The provocative production running through July 16, at the troupe’s home at the Carnegie Stage, is a potent mix of sensuality, sexuality and emotional turmoil infused with strip-club gyrating and writhing, bird-flipping and powerful group dancing.
The July 9 performance opened, in the first of three sections, with the all-female cast of six in undergarments and swim caps. The dancers appeared drawn to illuminated lightbulbs enclosed by mason jars that hung above them. Like moths to a flame, the dancers stared up at the lights, entranced, before drifting off into a dance sequence performed with their backs to the audience.
Alaio has said that Eff.Ul.Gents is inspired by women’s various alter-egos, such as being sexy or powerful. This section introduced the paradox women face in wanting to be attractive and desired, but not wanting that to define them. Dancing to a dynamic score by local composer Reni Monteverde, the dancers vacillated between being alluring and defying the pressure to look and act like objects of desire at all times.
After a racy video by Chris Cichra, showing the dancers in identical black wigs donning lingerie and stroking one another, the dancers brought that sexual vibe to the stage for work’s second section, which sent pulses racing. The tantalizing if mostly one-note section was highlighted by a poignant solo by Alaio, who revealed a vulnerable side behind her character’s eroticism, going from acting the vamp to cowering, anguished, under a table.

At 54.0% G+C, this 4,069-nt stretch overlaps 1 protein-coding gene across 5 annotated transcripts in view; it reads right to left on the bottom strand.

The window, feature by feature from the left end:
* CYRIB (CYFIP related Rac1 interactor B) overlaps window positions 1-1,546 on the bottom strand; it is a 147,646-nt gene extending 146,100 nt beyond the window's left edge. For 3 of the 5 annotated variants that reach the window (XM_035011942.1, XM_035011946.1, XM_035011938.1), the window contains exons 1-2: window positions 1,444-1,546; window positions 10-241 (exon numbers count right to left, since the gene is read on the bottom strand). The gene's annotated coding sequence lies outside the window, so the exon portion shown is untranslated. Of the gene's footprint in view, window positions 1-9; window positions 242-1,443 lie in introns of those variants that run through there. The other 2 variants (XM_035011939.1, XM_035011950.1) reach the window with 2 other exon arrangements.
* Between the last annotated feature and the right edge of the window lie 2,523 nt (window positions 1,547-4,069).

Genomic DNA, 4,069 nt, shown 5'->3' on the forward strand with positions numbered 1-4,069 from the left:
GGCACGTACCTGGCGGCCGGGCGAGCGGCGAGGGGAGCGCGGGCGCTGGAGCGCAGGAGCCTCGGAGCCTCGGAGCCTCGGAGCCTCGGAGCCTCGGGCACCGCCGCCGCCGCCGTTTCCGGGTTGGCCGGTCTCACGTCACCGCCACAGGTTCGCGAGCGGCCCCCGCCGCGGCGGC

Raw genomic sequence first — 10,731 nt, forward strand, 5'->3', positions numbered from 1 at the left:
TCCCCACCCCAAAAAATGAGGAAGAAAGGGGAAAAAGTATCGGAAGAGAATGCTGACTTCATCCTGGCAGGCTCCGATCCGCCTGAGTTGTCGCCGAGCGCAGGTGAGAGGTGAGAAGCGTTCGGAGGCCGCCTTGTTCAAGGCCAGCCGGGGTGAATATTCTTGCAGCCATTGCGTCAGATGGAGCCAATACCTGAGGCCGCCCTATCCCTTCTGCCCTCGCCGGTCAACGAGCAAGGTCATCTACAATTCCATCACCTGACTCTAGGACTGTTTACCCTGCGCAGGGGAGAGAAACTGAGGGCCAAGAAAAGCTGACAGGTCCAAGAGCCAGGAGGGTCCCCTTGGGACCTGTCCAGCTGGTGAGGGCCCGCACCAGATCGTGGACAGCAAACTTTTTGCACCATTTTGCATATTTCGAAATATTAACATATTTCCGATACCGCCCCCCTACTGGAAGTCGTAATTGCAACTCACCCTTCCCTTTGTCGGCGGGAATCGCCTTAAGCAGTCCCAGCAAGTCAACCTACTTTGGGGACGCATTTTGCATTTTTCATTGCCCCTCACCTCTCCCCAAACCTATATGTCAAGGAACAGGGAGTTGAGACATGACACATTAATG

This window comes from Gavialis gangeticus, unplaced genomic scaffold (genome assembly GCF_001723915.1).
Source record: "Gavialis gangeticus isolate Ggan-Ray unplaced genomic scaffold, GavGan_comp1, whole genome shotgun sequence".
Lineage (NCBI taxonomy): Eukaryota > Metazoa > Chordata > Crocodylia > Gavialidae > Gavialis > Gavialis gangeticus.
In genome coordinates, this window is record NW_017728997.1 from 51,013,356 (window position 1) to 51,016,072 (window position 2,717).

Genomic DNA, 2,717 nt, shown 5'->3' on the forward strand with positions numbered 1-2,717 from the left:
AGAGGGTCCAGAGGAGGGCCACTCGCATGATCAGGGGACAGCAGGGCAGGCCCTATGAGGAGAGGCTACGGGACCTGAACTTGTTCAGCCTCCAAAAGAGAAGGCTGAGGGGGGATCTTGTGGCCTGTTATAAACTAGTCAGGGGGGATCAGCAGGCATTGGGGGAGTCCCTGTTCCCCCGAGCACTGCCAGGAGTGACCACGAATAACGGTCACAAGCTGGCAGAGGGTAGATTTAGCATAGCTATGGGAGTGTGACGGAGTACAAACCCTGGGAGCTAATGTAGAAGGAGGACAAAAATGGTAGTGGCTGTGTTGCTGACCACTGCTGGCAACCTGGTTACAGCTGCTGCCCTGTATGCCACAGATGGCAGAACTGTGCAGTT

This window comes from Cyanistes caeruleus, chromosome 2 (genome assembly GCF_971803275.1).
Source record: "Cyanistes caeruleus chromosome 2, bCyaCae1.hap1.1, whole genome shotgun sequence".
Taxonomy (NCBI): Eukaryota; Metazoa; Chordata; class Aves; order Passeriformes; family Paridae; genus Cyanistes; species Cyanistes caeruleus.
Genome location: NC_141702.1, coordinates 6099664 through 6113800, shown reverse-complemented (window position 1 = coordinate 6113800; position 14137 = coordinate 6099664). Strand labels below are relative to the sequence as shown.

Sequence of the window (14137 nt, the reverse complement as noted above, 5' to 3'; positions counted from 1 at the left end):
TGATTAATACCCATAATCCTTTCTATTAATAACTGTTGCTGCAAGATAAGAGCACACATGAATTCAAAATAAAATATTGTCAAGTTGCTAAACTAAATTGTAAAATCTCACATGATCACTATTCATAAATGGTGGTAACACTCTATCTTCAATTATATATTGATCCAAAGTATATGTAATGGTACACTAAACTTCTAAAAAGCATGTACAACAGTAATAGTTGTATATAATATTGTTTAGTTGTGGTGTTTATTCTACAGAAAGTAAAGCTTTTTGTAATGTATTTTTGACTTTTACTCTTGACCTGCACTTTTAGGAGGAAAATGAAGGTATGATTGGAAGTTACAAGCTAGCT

The work’s title plays on the word “effulgence,” meaning a brilliant radiance. That most came into play in the piece’s final section, which found the dancers in men’s shirts and ties with cornrowed hair trapped inside a large birdcage. Eventually exiting the cage, the dancers engaged in the work’s most interesting dancing, which had them powerfully sliding on the floor, spinning on their knees, and moving through creative circular patterns.
In the end, Eff.Ul.Gents didn’t cover any new ground or shed any new light on female sexuality and empowerment. Its strength proved to be in the committed performances of its fierce dancers.